My latest book: the First World War memoirs of my grandfather-in-law

The cover of One Lucky Devil: The First World War Memoirs of Sampson J. Goodfellow (Shadowpaw Press).

My latest book isn’t one I wrote, it’s one I edited. It’s One Lucky Devil, the First World War memoirs of my grandfather-in-law, Sampson J. Goodfellow, published by my new publishing company, Shadowpaw Press.

I always knew that this would be the second book from Shadowpaw Press, after my collection of short stories, Paths to the Stars, and also knew I wanted to time it to come out just before this November 11, the 100th anniversary of the Armistice that ended the Great War.

It’s had great publicity: here’s an interview from the popular John Gormley Show on CKRM Radio, and here’s a front-page feature from the Regina LeaderPost.

You can buy it, in both print and ebook formats, through all the usual bookstore channels, including Chapters/Indigo,,, and Barnes and Noble, as well as directly from me through Shadowpaw Press or my own online store (in the latter two cases, you can, of course, get it autographed, although not, alas, by Sam, who died in 1979, and also not, alas, in the case of ebooks, because I haven’t figured out a good way to do that yet).

Here’s the back cover copy:

Born in Scotland, Sampson J. Goodfellow emigrated to Toronto as a child. Like many young Canadian men, he returned to Europe to serve his new country in the First World War, first as a truck driver, then as a navigator on  Handley Page bombers.

Over a span of just six years, Sam witnessed Canada’s deadliest-ever tornado, sparred with world-champion lightweight boxers, survived seasickness and submarines, came under artillery fire at Vimy Ridge, was bombed by German aircraft while unloading shells at an ammunition dump at Passchendaele, joined the Royal Flying Corps, was top of his class in observer school, became a navigator, faced a court-martial for allegedly shooting up the King’s horse-breeding stables, survived being shot down by anti-aircraft fire, was captured at bayonet point and interrogated, became a prisoner of war in Germany…and, in the midst of all that, got engaged.

When Sam was listed as missing, the family of his fiancée went to a fortuneteller for news of his fate. “You couldn’t kill that devil,” she told them. “He is alive and trying to escape.” She was right.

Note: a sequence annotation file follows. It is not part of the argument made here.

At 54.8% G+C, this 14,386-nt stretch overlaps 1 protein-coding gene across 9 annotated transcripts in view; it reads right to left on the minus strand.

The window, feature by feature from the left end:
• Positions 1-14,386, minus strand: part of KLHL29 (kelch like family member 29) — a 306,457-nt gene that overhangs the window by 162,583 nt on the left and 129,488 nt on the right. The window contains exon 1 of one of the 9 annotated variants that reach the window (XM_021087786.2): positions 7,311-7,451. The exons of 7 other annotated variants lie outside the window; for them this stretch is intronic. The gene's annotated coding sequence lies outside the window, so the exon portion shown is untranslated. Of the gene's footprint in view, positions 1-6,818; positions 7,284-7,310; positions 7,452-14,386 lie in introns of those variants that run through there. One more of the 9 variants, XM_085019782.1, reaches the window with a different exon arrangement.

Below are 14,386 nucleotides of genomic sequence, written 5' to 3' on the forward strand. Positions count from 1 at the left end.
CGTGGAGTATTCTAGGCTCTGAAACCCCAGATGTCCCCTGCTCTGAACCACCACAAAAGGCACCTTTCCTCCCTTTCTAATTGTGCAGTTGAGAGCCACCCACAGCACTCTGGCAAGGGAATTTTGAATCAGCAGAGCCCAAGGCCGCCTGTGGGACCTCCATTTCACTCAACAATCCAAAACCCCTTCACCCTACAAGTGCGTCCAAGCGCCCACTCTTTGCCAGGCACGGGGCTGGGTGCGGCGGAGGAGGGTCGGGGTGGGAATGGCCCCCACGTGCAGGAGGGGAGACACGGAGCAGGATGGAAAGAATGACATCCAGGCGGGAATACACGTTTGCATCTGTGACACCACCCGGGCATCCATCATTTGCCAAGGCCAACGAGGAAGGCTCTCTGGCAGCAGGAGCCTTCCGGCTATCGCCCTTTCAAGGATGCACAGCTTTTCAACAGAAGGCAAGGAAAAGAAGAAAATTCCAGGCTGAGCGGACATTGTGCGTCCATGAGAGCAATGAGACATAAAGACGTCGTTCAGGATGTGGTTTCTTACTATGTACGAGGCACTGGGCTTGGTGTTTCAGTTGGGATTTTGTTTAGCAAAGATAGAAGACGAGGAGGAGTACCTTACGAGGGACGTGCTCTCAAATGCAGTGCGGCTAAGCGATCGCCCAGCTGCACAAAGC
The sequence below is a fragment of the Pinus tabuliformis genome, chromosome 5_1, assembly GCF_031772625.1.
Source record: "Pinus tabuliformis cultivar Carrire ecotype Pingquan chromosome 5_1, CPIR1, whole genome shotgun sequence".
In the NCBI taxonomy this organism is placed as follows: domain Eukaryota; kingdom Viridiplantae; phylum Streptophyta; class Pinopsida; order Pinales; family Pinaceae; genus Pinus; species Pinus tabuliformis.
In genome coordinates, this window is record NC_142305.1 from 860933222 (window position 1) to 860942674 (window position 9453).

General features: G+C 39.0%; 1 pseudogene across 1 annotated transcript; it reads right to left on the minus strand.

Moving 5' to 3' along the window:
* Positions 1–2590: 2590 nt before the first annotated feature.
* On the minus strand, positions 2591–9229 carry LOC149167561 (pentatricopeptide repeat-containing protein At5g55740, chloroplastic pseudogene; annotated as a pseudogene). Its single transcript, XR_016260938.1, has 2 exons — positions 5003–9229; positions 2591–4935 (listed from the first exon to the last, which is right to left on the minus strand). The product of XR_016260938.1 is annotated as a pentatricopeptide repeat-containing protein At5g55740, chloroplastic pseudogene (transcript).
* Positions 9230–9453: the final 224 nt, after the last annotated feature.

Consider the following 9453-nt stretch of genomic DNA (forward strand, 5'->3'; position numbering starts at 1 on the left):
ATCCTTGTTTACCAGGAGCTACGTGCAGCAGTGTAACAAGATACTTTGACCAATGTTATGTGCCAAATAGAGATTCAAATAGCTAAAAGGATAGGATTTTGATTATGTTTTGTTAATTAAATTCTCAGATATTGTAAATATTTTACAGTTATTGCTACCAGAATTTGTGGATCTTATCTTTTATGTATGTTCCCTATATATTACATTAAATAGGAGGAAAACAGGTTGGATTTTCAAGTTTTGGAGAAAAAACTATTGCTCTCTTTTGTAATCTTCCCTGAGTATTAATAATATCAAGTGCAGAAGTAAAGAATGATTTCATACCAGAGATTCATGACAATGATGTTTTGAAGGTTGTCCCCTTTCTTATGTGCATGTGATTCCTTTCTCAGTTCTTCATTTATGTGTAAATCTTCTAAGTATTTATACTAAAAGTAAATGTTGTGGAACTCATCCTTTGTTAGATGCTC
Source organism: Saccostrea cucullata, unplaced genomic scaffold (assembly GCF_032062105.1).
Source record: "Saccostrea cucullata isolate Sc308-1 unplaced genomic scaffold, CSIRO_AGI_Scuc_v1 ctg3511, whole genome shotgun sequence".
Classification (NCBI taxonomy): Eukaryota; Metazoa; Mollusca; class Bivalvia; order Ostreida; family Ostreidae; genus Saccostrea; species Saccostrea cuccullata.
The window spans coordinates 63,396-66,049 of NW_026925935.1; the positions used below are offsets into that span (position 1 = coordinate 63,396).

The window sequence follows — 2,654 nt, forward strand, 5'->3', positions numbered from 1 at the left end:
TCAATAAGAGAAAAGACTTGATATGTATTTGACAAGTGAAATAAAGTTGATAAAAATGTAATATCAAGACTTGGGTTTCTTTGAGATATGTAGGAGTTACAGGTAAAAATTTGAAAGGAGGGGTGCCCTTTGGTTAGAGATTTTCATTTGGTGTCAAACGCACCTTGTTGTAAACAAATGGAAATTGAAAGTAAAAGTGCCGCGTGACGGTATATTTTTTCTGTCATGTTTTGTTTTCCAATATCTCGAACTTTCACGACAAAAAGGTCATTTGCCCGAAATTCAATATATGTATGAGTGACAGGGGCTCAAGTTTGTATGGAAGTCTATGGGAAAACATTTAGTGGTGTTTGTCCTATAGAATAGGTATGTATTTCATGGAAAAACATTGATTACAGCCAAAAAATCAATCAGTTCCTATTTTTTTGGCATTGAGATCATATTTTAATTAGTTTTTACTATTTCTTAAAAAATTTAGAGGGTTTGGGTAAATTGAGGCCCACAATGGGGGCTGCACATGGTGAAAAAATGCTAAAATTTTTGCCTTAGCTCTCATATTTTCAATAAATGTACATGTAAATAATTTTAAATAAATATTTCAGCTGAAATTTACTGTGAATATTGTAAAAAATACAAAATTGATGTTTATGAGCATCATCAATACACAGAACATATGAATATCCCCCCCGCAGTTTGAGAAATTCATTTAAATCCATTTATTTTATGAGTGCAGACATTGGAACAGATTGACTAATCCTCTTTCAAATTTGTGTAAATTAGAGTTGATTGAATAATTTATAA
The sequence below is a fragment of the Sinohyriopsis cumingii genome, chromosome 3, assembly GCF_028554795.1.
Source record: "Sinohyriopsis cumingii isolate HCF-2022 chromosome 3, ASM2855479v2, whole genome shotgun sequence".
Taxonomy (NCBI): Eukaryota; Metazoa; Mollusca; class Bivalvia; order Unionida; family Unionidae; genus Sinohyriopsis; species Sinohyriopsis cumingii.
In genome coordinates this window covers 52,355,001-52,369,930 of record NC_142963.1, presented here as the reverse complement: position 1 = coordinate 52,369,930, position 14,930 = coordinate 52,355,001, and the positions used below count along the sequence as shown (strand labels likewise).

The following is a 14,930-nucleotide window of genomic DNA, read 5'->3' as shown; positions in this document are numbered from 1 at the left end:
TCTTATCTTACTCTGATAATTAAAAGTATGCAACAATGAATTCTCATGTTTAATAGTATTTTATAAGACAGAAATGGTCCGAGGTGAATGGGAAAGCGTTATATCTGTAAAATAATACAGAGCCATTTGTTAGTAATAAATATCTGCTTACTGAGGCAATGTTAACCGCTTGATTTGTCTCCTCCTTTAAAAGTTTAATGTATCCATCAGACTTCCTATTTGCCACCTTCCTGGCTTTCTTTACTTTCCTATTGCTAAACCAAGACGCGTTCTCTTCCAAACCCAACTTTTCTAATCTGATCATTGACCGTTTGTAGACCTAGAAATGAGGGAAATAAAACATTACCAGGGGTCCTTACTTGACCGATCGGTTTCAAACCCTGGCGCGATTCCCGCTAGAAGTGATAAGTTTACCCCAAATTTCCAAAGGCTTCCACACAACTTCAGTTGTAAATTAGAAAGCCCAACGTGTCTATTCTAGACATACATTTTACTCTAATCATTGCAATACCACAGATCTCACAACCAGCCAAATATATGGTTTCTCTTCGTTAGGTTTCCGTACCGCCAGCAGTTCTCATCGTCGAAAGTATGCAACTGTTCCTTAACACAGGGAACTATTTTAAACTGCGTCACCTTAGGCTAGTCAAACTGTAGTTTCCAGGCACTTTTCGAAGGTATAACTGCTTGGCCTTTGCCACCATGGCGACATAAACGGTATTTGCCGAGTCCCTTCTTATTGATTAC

With a sharp eye, a keen mind, a strong body, and an acerbic tongue, Sam survived, as one RAF officer put it when he returned to England after the Armistice, “enough to be dead several times.”

“You have been through hell,” a military doctor told him, “and you have been very lucky as a soldier and airman.”

Sampson J. Goodfellow really was “one lucky devil.” This is his story, in his own words.

And a bit more about Sam:

Sampson J. Goodfellow was an engineer, inventor and First World War veteran. Born in Scotland in 1892, he immigrated to Canada in 1902. He grew up in Toronto, where he apprenticed as a machinist. He worked briefly in Regina, Saskatchewan (where he was a member of the Regina Rugby Club, forerunners to today’s Saskatchewan Roughriders Football Club of the Canadian Football League), before returning to Toronto to attend Toronto Technical School. He enlisted in the Canadian Army and served as truck driver in France before transferring to the Royal Flying Corps, becoming a navigator on a Handley Page bomber. Shot down over German territory, he finished the war in a POW camp. During the war he became engaged to Anne Owen (Nancy) Ridgway; they were married on January 2, 1919, and returned to Regina, where Sam worked in machine engineering, eventually becoming president of Western Machine and Engineering. He and his wife were great patrons of the arts in their adopted city. Late in life, in honour of his work as an inventor, businessman, and philanthropist, Sam received an honourary Doctor of Laws degree from the University of Regina. Nancy died in 1974; Sam died in 1979.

I’m thrilled to have these memoirs in print. I hope you’ll check them out.

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